Ambrose Lincoln, Diné Silversmith
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Diné of the Navajo Nation silversmith Ambrose Lincoln was born in 1917. He worked for both C.G. Wallace and Charles Kelsey in the Zuni Gallup area and died in 1989. He is known for using high quality turquoise gemstones on finely cast pieces. He signs his jewelry with a stamp of his hallmark and the word sterling.
There has been some confusion about the relationship between Ambrose Lincoln (1917-1989) and Roanhorse. The story is interesting as it illustrates how difficult it can be to attribute jewelry to a single maker, even if it is signed.
The story begins with John Adair's 1940 book Navajo and Pueblo Silversmiths. In Adair's book, he listed them as two separate artists. They were again listed as two different silversmiths in Mark Bahti's 1980 Collecting Southwest Native American Jewelry. However, after that, the confusion began when Barton Wright designated the two as the same individual in Hallmarks of the Southwest.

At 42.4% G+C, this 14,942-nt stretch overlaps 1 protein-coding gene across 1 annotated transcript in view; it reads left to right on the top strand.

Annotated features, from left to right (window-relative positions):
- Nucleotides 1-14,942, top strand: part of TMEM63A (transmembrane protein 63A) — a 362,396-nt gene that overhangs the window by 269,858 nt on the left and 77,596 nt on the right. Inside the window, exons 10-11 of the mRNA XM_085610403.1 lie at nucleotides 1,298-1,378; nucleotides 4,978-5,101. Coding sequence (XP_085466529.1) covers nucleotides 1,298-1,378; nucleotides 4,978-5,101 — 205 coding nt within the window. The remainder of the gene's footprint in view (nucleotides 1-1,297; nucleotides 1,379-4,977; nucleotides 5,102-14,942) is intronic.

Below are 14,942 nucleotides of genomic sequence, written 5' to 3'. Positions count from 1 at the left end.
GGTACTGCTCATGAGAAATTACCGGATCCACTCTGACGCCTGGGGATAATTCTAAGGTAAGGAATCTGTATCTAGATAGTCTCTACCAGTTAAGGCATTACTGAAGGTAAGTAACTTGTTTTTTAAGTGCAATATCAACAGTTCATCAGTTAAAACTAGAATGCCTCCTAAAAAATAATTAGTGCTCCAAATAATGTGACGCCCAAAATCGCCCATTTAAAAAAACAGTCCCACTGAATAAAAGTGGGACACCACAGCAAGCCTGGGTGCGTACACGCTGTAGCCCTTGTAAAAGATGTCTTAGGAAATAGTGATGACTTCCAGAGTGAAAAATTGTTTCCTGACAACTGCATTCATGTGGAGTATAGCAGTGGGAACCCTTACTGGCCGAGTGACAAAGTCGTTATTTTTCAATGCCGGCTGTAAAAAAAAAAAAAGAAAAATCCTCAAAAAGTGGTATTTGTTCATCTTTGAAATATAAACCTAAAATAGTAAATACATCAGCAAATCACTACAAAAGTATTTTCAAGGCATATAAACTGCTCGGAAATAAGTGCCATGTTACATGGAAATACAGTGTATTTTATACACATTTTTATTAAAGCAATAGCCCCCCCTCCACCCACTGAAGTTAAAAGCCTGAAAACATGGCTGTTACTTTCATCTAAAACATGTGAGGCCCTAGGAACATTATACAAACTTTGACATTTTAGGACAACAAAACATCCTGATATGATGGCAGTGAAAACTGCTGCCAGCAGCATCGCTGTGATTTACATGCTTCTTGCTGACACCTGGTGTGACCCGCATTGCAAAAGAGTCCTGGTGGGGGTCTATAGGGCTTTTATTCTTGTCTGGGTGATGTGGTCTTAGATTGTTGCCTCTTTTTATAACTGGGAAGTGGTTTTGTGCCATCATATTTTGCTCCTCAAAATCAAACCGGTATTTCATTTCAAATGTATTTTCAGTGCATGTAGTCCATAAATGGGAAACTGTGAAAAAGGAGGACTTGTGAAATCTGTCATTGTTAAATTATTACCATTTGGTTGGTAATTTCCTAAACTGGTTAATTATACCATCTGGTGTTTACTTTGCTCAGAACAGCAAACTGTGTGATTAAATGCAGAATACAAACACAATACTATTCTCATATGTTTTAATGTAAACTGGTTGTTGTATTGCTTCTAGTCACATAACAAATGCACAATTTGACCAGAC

Eventually the confusion was solved when the California Academy of Science made its database of the Elkus Collection available online. Documented pieces made by Ambrose Roanhorse that had hallmarks could be compared with pieces made by Ambrose Lincoln. The hallmarks and the styles of the two artists were distinctly different.
The confusion was probably a result of the fact they had the same first name and that both were at the Wingate Vocational High School-Lincoln as a student and Roanhorse as a teacher- only a year later. Both taught at the same institution-the Santa Fe Indian School, Lincoln three years after Roanhorse left.